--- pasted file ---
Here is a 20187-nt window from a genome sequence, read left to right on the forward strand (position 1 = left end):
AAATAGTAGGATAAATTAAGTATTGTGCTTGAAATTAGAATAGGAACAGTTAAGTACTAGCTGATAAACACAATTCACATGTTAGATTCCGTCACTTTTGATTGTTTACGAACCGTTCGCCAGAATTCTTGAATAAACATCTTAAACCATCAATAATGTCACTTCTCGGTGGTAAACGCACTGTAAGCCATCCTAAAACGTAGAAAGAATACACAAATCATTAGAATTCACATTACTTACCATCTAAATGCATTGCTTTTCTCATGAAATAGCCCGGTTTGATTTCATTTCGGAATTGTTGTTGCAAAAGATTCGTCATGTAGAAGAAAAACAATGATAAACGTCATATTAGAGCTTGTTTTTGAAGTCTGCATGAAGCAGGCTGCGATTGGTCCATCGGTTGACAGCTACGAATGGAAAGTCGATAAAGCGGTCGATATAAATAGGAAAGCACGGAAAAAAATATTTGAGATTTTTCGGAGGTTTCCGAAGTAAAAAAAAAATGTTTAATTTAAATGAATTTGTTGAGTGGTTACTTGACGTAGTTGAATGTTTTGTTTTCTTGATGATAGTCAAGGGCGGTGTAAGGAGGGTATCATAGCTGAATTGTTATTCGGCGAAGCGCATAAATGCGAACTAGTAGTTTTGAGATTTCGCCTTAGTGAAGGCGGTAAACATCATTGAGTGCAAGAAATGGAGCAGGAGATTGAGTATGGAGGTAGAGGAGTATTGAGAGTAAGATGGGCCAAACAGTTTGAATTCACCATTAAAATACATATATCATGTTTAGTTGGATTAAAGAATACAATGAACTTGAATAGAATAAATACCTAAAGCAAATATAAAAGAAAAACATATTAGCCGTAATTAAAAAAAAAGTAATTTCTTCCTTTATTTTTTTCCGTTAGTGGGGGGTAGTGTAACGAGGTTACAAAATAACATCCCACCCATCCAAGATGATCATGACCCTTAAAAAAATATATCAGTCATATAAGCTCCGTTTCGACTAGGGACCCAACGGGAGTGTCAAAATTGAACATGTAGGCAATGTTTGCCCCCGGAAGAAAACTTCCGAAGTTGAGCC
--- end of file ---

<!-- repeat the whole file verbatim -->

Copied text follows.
Here is a 20187-nt window from a genome sequence, read left to right on the forward strand (position 1 = left end):
AAATAGTAGGATAAATTAAGTATTGTGCTTGAAATTAGAATAGGAACAGTTAAGTACTAGCTGATAAACACAATTCACATGTTAGATTCCGTCACTTTTGATTGTTTACGAACCGTTCGCCAGAATTCTTGAATAAACATCTTAAACCATCAATAATGTCACTTCTCGGTGGTAAACGCACTGTAAGCCATCCTAAAACGTAGAAAGAATACACAAATCATTAGAATTCACATTACTTACCATCTAAATGCATTGCTTTTCTCATGAAATAGCCCGGTTTGATTTCATTTCGGAATTGTTGTTGCAAAAGATTCGTCATGTAGAAGAAAAACAATGATAAACGTCATATTAGAGCTTGTTTTTGAAGTCTGCATGAAGCAGGCTGCGATTGGTCCATCGGTTGACAGCTACGAATGGAAAGTCGATAAAGCGGTCGATATAAATAGGAAAGCACGGAAAAAAATATTTGAGATTTTTCGGAGGTTTCCGAAGTAAAAAAAAAATGTTTAATTTAAATGAATTTGTTGAGTGGTTACTTGACGTAGTTGAATGTTTTGTTTTCTTGATGATAGTCAAGGGCGGTGTAAGGAGGGTATCATAGCTGAATTGTTATTCGGCGAAGCGCATAAATGCGAACTAGTAGTTTTGAGATTTCGCCTTAGTGAAGGCGGTAAACATCATTGAGTGCAAGAAATGGAGCAGGAGATTGAGTATGGAGGTAGAGGAGTATTGAGAGTAAGATGGGCCAAACAGTTTGAATTCACCATTAAAATACATATATCATGTTTAGTTGGATTAAAGAATACAATGAACTTGAATAGAATAAATACCTAAAGCAAATATAAAAGAAAAACATATTAGCCGTAATTAAAAAAAAAGTAATTTCTTCCTTTATTTTTTTCCGTTAGTGGGGGGTAGTGTAACGAGGTTACAAAATAACATCCCACCCATCCAAGATGATCATGACCCTTAAAAAAATATATCAGTCATATAAGCTCCGTTTCGACTAGGGACCCAACGGGAGTGTCAAAATTGAACATGTAGGCAATGTTTGCCCCCGGAAGAAAACTTCCGAAGTTGAGCC